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Q&A Spotlight

How to Insulate a Wood Foundation

A homeowner wonders whether exterior insulation is his best choice, and if so how it could be detailed on a log home

Insulating a wood foundation: The American Wood Council's handbook on permanent wood foundations includes this detail showing cavity insulation on the interior and a vapor barrier that extends a foot below grade. The vapor barrier is folded into the wall and attached to the exterior plywood wall. Note the 2-inch gap at the bottom of the wall.
Image Credit: American Wood Council

Jeepasaurus, a GBA reader from Eau Claire, Wisconsin, recently bought a log house sitting atop a permanent wood foundation (PWF). Although initially reluctant to buy the house because of this detail, Jeep did enough research to convince him there’s nothing inherently wrong with a wood foundation. The problem is how to insulate it.

In a Q&A post, Jeep explains that he has gutted the basement to the 2×6 studs, removing the wood paneling and the underlying gypsum drywall that had covered the walls. The previous owner had installed a vapor barrier behind the drywall and insulated the stud cavities with fiberglass batts. The insulation was damp in a few spots near the bottom of the wall, but there was no sign of mold.

The basement is generally dry. The only time Jeep has seen evidence of water there was after an early spring rainstorm when the ground was still frozen. In that instance, some water seeped through the wood sheathing covering the outside of the foundation wall. The plan is to turn the basement into two bedrooms for his children, and for that reason Jeep wants the space to be well insulated and comfortable.

Spray foam insulation is too expensive. Jeep has gone through Joe Lstiburek’s book on building in a cold climate and noted the recommendation that the foundation wall be insulated on the exterior with rigid insulation.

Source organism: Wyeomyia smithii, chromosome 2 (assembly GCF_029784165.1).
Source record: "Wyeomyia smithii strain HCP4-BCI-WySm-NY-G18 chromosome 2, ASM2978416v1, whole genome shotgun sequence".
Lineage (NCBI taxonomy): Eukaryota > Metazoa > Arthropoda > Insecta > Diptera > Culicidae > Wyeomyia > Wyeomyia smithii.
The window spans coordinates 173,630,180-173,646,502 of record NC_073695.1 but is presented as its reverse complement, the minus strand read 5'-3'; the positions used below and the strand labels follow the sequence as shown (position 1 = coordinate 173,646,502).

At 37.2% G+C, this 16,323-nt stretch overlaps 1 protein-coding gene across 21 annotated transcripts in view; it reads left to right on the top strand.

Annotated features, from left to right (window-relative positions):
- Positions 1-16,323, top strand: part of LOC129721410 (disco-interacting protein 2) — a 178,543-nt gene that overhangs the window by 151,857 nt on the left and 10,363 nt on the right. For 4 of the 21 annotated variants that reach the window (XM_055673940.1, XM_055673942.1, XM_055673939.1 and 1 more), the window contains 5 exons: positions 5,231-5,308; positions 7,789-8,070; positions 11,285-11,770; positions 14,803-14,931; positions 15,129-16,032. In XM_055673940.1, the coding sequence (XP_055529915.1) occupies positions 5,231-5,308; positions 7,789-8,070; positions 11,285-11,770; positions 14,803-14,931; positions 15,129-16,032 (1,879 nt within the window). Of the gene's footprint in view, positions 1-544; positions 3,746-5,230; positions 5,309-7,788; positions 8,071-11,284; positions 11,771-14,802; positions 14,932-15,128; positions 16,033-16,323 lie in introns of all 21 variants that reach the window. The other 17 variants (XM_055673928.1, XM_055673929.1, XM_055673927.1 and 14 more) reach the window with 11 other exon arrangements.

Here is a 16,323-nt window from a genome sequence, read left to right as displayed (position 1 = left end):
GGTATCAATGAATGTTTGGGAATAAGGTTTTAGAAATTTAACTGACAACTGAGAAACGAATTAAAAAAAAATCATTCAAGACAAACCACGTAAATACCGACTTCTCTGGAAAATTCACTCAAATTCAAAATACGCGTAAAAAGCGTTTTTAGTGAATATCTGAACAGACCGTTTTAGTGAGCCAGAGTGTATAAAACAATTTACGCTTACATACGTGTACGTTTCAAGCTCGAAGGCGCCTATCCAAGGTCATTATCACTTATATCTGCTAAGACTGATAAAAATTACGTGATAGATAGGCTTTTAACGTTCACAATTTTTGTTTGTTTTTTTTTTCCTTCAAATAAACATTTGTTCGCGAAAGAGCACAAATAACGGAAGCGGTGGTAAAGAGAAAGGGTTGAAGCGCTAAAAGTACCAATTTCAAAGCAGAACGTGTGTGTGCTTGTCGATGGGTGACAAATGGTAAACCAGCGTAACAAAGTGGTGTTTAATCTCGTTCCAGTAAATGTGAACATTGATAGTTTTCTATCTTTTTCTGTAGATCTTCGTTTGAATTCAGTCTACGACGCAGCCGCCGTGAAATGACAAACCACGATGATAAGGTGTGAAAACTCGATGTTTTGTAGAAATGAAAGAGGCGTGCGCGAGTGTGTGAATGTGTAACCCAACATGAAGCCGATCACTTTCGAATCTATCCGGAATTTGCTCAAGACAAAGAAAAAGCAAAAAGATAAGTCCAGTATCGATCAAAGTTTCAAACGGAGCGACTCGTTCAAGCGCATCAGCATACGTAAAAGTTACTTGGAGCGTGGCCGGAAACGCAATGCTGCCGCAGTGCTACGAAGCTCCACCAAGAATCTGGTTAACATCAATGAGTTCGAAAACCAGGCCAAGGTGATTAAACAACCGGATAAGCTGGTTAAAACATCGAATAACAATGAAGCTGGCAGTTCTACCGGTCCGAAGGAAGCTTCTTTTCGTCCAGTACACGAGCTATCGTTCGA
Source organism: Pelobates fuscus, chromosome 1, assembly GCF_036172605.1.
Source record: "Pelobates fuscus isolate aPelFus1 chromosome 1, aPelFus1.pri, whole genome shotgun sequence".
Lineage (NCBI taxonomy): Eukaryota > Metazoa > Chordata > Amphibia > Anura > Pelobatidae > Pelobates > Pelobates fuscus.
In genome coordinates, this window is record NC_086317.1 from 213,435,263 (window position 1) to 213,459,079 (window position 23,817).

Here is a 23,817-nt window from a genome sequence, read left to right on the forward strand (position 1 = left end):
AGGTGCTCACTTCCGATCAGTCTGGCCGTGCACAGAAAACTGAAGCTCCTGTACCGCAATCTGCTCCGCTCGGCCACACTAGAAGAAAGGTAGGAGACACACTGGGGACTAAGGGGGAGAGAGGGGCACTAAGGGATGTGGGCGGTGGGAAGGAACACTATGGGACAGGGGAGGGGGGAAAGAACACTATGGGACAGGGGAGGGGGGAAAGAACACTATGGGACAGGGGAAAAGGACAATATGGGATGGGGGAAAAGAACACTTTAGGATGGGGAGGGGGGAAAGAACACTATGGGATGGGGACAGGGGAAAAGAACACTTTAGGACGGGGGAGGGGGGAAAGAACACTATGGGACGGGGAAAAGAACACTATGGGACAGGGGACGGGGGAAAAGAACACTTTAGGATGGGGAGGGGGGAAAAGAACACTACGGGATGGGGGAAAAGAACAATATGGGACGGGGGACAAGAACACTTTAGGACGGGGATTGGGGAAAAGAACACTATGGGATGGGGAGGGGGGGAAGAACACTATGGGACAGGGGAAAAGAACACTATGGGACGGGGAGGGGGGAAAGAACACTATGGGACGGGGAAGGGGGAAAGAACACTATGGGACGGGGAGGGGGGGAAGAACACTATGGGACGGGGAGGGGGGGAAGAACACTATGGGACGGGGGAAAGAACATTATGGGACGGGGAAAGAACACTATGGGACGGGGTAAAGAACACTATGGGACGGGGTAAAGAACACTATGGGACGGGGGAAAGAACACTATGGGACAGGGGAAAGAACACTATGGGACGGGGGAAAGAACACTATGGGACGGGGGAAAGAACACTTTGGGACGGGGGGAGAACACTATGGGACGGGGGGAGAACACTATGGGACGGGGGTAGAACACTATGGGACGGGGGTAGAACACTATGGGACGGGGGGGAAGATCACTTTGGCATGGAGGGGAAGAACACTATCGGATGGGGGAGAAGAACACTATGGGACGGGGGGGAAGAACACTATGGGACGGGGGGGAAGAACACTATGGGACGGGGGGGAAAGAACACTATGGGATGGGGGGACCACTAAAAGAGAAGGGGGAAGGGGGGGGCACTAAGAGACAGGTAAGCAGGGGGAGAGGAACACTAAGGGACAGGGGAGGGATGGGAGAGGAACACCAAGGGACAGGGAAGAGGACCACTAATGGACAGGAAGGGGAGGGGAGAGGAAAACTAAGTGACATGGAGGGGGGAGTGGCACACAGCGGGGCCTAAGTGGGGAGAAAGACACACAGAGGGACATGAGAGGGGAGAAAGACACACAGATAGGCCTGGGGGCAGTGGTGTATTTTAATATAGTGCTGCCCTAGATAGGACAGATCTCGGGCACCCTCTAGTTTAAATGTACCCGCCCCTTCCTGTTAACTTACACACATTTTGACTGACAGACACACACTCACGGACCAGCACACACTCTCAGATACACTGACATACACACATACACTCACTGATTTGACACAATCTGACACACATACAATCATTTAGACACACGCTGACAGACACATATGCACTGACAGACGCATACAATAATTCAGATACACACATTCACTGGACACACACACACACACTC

“I like the idea of the rigid insulation on the exterior,” Jeep writes, “but I’m curious if I would have to install it all the way down to the footing, or if it could be installed from the top plate to 16-18 inches below grade? Then on top of that … how could I make the transition from the logs to the rigid insulation as the rigid insulation…

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  1. userfriendly | | #1

    Egress ?
    Is there the proper egress for two "legal" bedrooms? Include this in your plans.

  2. sunergysystems | | #2

    WeatIfher Sealing
    I have designed/built a few score pwf's over the past few decades. They are our preferred option due to fewer basement problems, lower embodied energy, ease and lower cost of insulating with non-foam products, reduced thermal break issues, fewer trades and ease of scheduling, easier finishing,.... Why would we consider concrete? But of course proper water proofing strategies are integral. The walls are placed on a minimum of 5" of clean crush. A sump is required by code. Exterior ply wall joints are caulked with butyl, 2 coats of water based foundation coating are applied and a dimpled foundation mat with exterior geotextile covers the wall. The pwf walls under consideration here should be excavated and assure proper water proofing treatment is applied. The sandy soil indicated as well draining is suspicious since there appears to in fact be water present (otherwise the ground would not have been frozen in the spring as indicated). If the walls are excavated and the soil at the bottom is not well draining (no gravel strip below fdn.plate) replace a few inches below and to the side of the bottom plates with clean gravel. Cover the gravel with some landscape fabric before backfilling. Use a good interior air barrier with variable vapour permeability such as Membrain. You will have a warm, dry home with a basement far outperforming the logs above.
    In my experience achieving high energy performance with more responsible materials can be met at lower cost to the project and the environment with pwf's. I live and work in Alberta.

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